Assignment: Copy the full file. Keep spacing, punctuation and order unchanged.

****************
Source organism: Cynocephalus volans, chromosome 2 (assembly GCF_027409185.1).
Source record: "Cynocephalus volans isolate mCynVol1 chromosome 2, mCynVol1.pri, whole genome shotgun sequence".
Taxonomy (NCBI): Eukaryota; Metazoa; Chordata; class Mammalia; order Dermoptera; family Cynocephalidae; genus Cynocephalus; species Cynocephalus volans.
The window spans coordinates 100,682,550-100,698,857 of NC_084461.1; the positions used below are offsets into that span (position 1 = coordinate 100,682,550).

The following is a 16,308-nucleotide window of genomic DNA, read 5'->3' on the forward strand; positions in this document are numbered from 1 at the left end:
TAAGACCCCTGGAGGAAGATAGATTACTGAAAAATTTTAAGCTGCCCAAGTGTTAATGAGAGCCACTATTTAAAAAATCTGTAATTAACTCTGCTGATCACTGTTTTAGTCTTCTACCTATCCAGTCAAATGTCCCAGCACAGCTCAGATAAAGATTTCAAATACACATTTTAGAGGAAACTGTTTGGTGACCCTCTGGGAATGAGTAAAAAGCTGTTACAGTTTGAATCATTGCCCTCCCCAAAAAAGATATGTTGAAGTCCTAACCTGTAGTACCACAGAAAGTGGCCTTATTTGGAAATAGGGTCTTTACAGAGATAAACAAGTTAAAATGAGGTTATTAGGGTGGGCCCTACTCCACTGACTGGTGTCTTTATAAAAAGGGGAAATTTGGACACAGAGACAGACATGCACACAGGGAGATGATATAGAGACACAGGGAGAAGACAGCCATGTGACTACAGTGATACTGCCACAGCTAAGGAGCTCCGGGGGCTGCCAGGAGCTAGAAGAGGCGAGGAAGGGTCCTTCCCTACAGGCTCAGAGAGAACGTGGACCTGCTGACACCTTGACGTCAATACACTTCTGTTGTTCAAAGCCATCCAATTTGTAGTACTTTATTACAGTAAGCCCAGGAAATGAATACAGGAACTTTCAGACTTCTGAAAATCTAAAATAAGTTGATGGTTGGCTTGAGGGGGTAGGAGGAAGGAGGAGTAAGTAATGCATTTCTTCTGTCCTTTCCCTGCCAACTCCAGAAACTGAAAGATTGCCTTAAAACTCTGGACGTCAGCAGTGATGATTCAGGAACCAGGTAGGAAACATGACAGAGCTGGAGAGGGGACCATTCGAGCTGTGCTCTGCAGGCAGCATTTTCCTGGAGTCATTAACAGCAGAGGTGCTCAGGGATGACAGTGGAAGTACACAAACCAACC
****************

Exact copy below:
Source organism: Cynocephalus volans, chromosome 2 (assembly GCF_027409185.1).
Source record: "Cynocephalus volans isolate mCynVol1 chromosome 2, mCynVol1.pri, whole genome shotgun sequence".
Taxonomy (NCBI): Eukaryota; Metazoa; Chordata; class Mammalia; order Dermoptera; family Cynocephalidae; genus Cynocephalus; species Cynocephalus volans.
The window spans coordinates 100,682,550-100,698,857 of NC_084461.1; the positions used below are offsets into that span (position 1 = coordinate 100,682,550).

The following is a 16,308-nucleotide window of genomic DNA, read 5'->3' on the forward strand; positions in this document are numbered from 1 at the left end:
TAAGACCCCTGGAGGAAGATAGATTACTGAAAAATTTTAAGCTGCCCAAGTGTTAATGAGAGCCACTATTTAAAAAATCTGTAATTAACTCTGCTGATCACTGTTTTAGTCTTCTACCTATCCAGTCAAATGTCCCAGCACAGCTCAGATAAAGATTTCAAATACACATTTTAGAGGAAACTGTTTGGTGACCCTCTGGGAATGAGTAAAAAGCTGTTACAGTTTGAATCATTGCCCTCCCCAAAAAAGATATGTTGAAGTCCTAACCTGTAGTACCACAGAAAGTGGCCTTATTTGGAAATAGGGTCTTTACAGAGATAAACAAGTTAAAATGAGGTTATTAGGGTGGGCCCTACTCCACTGACTGGTGTCTTTATAAAAAGGGGAAATTTGGACACAGAGACAGACATGCACACAGGGAGATGATATAGAGACACAGGGAGAAGACAGCCATGTGACTACAGTGATACTGCCACAGCTAAGGAGCTCCGGGGGCTGCCAGGAGCTAGAAGAGGCGAGGAAGGGTCCTTCCCTACAGGCTCAGAGAGAACGTGGACCTGCTGACACCTTGACGTCAATACACTTCTGTTGTTCAAAGCCATCCAATTTGTAGTACTTTATTACAGTAAGCCCAGGAAATGAATACAGGAACTTTCAGACTTCTGAAAATCTAAAATAAGTTGATGGTTGGCTTGAGGGGGTAGGAGGAAGGAGGAGTAAGTAATGCATTTCTTCTGTCCTTTCCCTGCCAACTCCAGAAACTGAAAGATTGCCTTAAAACTCTGGACGTCAGCAGTGATGATTCAGGAACCAGGTAGGAAACATGACAGAGCTGGAGAGGGGACCATTCGAGCTGTGCTCTGCAGGCAGCATTTTCCTGGAGTCATTAACAGCAGAGGTGCTCAGGGATGACAGTGGAAGTACACAAACCAACC